[Newbie] Installed relay, but no traffic

Justin Aplin jmaplin at ufl.edu
Tue Dec 7 05:28:31 UTC 2010

On Dec 6, 2010, at 7:29 PM, andrew cooke wrote:

> Hi,
> Thanks for the reply.  Looks like I just need to wait.

Keep an eye on it and let us know if it doesn't pick up after a few  
days. My two exits still have daily latent periods, but spike up with  
traffic pretty regularly.

> My rates are
> RelayBandwidthRate 100 KBytes  # Throttle traffic to 100KB/s (800Kbps)
> RelayBandwidthBurst 200 KBytes # But allow bursts up to 200KB/s  
> (1600Kbps)
> which seems about right.

That should be fine for a residential connection, just turn it down if  
it makes your network unusable at some point.

> Also, when I said "relay" I was a bit vague - it's currently an exit  
> node (I assume those relay too), but I may change that if there are  
> problems.

Yes, exit nodes both exit traffic and relay it. Make sure to read  
through the tips at https://blog.torproject.org/blog/tips-running-exit-node-minimal-harassment 
  and odds are you won't have any issues with your ISP.

~Justin Aplin

> Cheers,
> Andrew
> On Mon, 6 Dec 2010 17:11:52 -0500, Justin Aplin <jmaplin at ufl.edu>  
> wrote:
>> On Dec 6, 2010, at 4:09 PM, andrew cooke wrote:
>>> Hi,
>>> I installed Tor (v0.2.1.26) on Linux yesterday.  As far as I know,  
>>> I configured it to be a relay.  The log ends with
>>> Dec 05 18:15:05.509 [notice] Bootstrapped 100%: Done.
>>> Dec 05 18:15:05.509 [notice] Now checking whether ORPort   
>>> and DirPort are  
>>> reachable...  (this may take up to 20 minutes -- look for log  
>>> messages indicating  success)
>>> Dec 05 18:15:13.761 [notice] Self-testing indicates your DirPort  
>>> is  reachable from the outside. Excellent.
>>> Dec 05 18:16:06.835 [notice] Self-testing indicates your ORPort  
>>> is  reachable from the outside. Excellent. Publishing server  
>>> descriptor.
>>> Dec 05 18:16:18.602 [notice] Your DNS provider gave an answer for   
>>> "pmsxxrb3tc7t4", which is not supposed to exist.  Apparently they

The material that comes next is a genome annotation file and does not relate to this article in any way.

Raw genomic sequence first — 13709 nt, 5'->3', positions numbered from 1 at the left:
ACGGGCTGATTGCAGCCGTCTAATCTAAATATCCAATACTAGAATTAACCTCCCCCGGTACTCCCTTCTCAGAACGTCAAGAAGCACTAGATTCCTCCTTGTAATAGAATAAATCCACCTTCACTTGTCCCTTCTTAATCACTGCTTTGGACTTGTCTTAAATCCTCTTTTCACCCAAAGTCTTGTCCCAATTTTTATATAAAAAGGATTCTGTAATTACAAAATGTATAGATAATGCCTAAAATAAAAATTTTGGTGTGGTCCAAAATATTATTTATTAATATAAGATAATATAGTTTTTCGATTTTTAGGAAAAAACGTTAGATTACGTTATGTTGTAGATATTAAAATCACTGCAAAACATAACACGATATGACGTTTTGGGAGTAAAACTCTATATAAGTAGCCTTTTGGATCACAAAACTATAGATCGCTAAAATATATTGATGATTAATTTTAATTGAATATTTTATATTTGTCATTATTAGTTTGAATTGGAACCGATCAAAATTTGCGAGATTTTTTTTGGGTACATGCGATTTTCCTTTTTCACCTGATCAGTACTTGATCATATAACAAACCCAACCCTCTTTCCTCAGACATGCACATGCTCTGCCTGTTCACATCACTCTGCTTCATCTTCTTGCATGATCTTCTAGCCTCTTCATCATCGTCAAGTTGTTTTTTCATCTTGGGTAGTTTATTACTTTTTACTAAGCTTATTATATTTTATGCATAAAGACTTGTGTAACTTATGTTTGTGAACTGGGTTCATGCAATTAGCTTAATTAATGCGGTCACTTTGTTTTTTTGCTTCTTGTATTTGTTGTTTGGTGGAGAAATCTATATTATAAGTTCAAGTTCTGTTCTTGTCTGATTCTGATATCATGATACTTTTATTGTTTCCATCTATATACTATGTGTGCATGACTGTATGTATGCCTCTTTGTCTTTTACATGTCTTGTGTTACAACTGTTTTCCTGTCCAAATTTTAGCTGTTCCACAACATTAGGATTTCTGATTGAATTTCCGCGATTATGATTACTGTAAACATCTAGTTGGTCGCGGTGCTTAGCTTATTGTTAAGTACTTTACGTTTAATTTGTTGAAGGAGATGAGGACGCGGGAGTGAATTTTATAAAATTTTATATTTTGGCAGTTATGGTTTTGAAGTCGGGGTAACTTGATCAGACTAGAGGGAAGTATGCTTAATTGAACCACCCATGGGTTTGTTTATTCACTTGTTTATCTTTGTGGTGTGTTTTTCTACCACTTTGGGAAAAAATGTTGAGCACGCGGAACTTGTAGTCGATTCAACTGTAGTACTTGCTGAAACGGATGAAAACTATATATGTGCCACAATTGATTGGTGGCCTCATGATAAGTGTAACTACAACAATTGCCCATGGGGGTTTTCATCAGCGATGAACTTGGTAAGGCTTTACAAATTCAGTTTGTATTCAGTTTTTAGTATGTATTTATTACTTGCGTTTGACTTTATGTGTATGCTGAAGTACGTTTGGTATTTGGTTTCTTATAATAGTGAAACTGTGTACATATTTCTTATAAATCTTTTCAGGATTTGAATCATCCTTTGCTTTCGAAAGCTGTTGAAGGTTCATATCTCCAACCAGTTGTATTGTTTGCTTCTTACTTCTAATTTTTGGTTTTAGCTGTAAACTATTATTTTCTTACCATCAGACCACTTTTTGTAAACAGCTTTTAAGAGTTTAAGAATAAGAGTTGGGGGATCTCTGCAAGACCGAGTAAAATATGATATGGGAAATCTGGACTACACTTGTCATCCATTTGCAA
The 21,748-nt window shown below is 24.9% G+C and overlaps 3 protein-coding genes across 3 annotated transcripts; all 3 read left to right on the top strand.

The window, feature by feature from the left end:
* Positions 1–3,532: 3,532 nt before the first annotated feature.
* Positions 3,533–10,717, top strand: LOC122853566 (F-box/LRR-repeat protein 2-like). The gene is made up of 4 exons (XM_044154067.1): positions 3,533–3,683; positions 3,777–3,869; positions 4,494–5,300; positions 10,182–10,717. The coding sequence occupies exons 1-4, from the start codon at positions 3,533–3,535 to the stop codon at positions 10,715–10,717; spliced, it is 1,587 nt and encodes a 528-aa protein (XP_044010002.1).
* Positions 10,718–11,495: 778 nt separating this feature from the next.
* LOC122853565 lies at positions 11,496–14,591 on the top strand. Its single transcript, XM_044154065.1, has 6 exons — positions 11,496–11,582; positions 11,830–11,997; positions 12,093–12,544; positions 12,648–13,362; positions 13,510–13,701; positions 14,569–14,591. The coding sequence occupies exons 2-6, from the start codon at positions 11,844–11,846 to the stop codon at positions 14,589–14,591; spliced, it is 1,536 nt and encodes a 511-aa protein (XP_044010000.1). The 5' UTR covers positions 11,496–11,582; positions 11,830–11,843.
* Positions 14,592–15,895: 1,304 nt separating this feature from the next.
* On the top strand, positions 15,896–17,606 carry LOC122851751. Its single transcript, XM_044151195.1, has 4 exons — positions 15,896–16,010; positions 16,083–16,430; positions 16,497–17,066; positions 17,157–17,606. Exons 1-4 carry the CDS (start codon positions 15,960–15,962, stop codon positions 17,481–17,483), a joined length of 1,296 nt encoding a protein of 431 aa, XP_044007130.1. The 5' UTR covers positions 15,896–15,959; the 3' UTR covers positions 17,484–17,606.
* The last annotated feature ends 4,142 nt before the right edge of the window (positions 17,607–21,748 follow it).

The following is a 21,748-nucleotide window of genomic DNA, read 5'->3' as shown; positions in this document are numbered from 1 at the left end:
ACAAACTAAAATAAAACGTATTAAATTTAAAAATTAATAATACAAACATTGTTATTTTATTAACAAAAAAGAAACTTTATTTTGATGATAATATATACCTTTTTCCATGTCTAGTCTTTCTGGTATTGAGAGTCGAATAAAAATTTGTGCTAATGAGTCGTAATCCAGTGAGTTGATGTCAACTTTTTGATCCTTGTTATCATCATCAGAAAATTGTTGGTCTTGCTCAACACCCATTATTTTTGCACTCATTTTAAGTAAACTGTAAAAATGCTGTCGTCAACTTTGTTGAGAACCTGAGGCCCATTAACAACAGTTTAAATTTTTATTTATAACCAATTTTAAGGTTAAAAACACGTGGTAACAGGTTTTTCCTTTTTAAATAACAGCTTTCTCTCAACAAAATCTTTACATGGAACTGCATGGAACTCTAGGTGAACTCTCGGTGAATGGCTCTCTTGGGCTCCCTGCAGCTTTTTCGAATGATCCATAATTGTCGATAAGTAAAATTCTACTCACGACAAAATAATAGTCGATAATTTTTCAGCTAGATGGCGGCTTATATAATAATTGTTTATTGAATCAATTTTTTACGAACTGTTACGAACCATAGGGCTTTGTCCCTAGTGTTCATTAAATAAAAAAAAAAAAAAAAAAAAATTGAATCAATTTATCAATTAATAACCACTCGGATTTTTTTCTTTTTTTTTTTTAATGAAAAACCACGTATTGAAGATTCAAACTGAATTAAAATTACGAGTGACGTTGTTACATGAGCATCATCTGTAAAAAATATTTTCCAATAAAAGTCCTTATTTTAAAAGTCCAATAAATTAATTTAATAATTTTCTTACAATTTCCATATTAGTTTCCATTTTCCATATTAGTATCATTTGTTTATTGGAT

>>> are hijacking DNS failures. Trying to correct for this.  We've   
>>> noticed 1 possibly bad address so far.
>>> Dec 05 18:22:14.185 [notice] Performing bandwidth self-test...done.
>> This is good.
>>> which appears to be correct (Comcast is screwing with DNS).
>>> However, I don't see any "unexpected" traffic on etherape.  I am  
>>> not using it myself (I just wanted to add a relay to the system)  
>>> and am  on a cable modem with dynamic IP (which is tied to  
>>> acooke.dyndns.org).
>>> Have I done something wrong?  Is it normal to have no traffic?
>> It can take up to 48 hours of uninterrupted running before you start
>> seeing traffic pick up. As I understand it, public relays will see
>> less traffic than exits, and bridges will see less than public  
>> relays.
>> Since I don't see etherape on https://torstatus.blutmagie.de I'm
>> assuming your relay is either configured as a bridge, or you've  
>> turned
>> it off. Either way, let it run interrupted for a few days and see
>> what  happens.
>>> Also, what is a suitable value for the bandwidth setting?  This  
>>> is  just a "normal" residential Comcast cable modem in CT (the  
>>> Linux box  is connected to the cable modem on one NIC; a wifi  
>>> router running as  a simple hub is connected to another NIC; other  
>>> computers in the  house use wifi routed through this box.  It's  
>>> running opensuse 11.3)
>> It depends on your upload usage. For non-file-sharing purposes,
>> allocating 75% of your maximum upload speed won't cause much of a
>> disturbance in your day-to-day use (residential connections are
>> generally asymmetrical and contain 8 to 10 times more download
>> capacity than upload). Residential connections generally have an
>> upload cap somewhere between 512kbps and 1mbps (64kBps - 128kBps) in
>> my area; if you don't know yours I'd test it out or look in your
>> contract to get an idea. Filesharing (I'm thinking Bittorrent in
>> particular) doesn't play will with Tor on residential connections
>> unless you've allocated each an appropriate share of your upload
>> capacity, and have a router that can handle a large number of
>> concurrent connections (although as I understand it your node is
>> plugged directly into your modem? In that case, nevermind.), so keep
>> that in mind.
>> Also, what are your limits and burst limits currently set to?
>>> Thanks, and apologies in advance if I am doing something dumb.
>>> Andrew
>> ~Justin Aplin

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